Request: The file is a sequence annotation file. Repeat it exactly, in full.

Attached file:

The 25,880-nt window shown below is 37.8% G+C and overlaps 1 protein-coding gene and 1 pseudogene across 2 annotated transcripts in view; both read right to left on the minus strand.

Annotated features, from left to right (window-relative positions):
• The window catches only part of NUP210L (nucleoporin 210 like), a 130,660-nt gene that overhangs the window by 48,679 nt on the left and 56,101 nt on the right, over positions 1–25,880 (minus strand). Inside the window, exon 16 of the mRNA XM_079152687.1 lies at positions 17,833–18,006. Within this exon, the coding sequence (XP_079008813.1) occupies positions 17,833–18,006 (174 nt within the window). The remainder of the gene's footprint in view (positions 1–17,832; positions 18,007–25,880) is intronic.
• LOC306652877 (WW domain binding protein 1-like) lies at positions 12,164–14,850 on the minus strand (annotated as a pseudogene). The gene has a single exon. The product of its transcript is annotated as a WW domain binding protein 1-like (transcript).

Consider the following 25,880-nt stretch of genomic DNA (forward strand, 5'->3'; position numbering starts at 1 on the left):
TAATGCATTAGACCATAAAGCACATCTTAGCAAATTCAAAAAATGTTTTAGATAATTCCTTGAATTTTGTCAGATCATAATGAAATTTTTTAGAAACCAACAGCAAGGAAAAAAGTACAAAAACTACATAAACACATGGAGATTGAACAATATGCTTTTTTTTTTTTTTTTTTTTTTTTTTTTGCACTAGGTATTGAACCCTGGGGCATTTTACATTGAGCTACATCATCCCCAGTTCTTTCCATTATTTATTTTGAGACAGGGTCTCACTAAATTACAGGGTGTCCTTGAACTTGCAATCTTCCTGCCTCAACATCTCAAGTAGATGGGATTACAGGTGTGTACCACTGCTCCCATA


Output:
The 25,880-nt window shown below is 37.8% G+C and overlaps 1 protein-coding gene and 1 pseudogene across 2 annotated transcripts in view; both read right to left on the minus strand.

Annotated features, from left to right (window-relative positions):
• The window catches only part of NUP210L (nucleoporin 210 like), a 130,660-nt gene that overhangs the window by 48,679 nt on the left and 56,101 nt on the right, over positions 1–25,880 (minus strand). Inside the window, exon 16 of the mRNA XM_079152687.1 lies at positions 17,833–18,006. Within this exon, the coding sequence (XP_079008813.1) occupies positions 17,833–18,006 (174 nt within the window). The remainder of the gene's footprint in view (positions 1–17,832; positions 18,007–25,880) is intronic.
• LOC306652877 (WW domain binding protein 1-like) lies at positions 12,164–14,850 on the minus strand (annotated as a pseudogene). The gene has a single exon. The product of its transcript is annotated as a WW domain binding protein 1-like (transcript).

Consider the following 25,880-nt stretch of genomic DNA (forward strand, 5'->3'; position numbering starts at 1 on the left):
TAATGCATTAGACCATAAAGCACATCTTAGCAAATTCAAAAAATGTTTTAGATAATTCCTTGAATTTTGTCAGATCATAATGAAATTTTTTAGAAACCAACAGCAAGGAAAAAAGTACAAAAACTACATAAACACATGGAGATTGAACAATATGCTTTTTTTTTTTTTTTTTTTTTTTTTTTTGCACTAGGTATTGAACCCTGGGGCATTTTACATTGAGCTACATCATCCCCAGTTCTTTCCATTATTTATTTTGAGACAGGGTCTCACTAAATTACAGGGTGTCCTTGAACTTGCAATCTTCCTGCCTCAACATCTCAAGTAGATGGGATTACAGGTGTGTACCACTGCTCCCATA